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Bitcoin falls below $30,000, lowest since July 2021

The world’s largest cryptocurrency by market value fell as low as $29,764 in Tuesday trade.

A picture of Heather Morgan, also known as "Razzlekhan," on a phone in front of the Bitcoin logo - Copyright AFP PEDRO PARDO
A picture of Heather Morgan, also known as "Razzlekhan," on a phone in front of the Bitcoin logo - Copyright AFP PEDRO PARDO

Bitcoin slumped below $30,000 for the first time since July 2021 on Tuesday as cryptocurrencies track sinking markets with investors spooked by aggressive US monetary tightening and surging inflation.

The world’s largest cryptocurrency by market value fell as low as $29,764 in Tuesday trade, before recovering above $30,000, extending a recent collapse in price as investors desert assets viewed as risky.

Bitcoin’s value has more than halved since a November surge that saw the token hit a record of nearly $69,000.

While crypto enthusiasts view bitcoin as a hedge against inflation, an influx of more traditional investors tend to view it as a riskier asset.

They have been offloading bitcoin and other digital tokens along with other volatile assets like tech stocks as the US Federal Reserve moves to hike interest rates to tackle decades-high inflation.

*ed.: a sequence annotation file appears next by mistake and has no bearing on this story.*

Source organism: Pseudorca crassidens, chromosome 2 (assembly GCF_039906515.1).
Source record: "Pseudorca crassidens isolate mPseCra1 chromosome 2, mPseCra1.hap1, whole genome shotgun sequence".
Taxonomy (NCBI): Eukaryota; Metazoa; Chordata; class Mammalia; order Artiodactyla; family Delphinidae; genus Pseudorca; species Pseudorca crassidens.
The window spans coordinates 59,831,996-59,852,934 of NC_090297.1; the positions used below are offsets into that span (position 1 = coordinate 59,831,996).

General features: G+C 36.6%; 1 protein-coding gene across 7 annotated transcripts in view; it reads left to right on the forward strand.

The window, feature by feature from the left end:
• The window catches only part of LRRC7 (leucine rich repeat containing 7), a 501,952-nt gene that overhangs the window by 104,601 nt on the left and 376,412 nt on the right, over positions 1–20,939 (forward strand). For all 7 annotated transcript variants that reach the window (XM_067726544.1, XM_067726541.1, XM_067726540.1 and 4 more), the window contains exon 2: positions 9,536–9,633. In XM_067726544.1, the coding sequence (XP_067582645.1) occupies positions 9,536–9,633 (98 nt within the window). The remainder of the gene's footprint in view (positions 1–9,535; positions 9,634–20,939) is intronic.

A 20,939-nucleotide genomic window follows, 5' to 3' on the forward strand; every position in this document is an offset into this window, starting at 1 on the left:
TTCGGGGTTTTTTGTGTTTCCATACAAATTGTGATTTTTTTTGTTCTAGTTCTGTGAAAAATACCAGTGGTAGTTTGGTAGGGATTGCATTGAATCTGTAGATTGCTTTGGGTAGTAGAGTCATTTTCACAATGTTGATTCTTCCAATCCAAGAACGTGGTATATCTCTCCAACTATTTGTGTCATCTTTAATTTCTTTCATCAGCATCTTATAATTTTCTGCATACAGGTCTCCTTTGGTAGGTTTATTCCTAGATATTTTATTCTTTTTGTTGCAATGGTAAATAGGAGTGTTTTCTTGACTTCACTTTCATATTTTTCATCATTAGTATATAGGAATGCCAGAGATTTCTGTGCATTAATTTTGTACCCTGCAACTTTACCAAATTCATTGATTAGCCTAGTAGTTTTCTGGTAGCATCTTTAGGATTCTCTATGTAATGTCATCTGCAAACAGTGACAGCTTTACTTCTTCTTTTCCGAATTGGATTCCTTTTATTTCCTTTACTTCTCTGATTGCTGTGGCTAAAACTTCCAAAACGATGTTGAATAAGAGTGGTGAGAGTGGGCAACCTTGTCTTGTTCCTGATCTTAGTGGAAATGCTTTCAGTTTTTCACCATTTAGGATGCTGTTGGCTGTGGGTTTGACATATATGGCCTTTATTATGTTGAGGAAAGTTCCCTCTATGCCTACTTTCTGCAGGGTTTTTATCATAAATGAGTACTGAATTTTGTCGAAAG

“Bitcoin is breaking below some key technical levels as the never-ending selloff on Wall Street continues,” said Edward Moya, senior market analyst for the Americas at Oanda.

“The institutional investor is paying close attention to bitcoin as many who got in last year are now losing money on their investment,” he added.

While the token’s “long-term fundamentals have not changed in months”, concerns about growth and a possible recession are creating “a very difficult environment for cryptos”, Moya said.

“No one is looking to buy the crypto dip just yet and that leaves bitcoin vulnerable here.”

The slump in crypto follows dives on US equities and other markets, with the tech-rich Nasdaq closing down 4.3 percent on Monday, the S&P 500 declining 3.2 percent and the Dow ending off 2.0 percent.

AFP
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With 2,400 staff representing 100 different nationalities, AFP covers the world as a leading global news agency. AFP provides fast, comprehensive and verified coverage of the issues affecting our daily lives.

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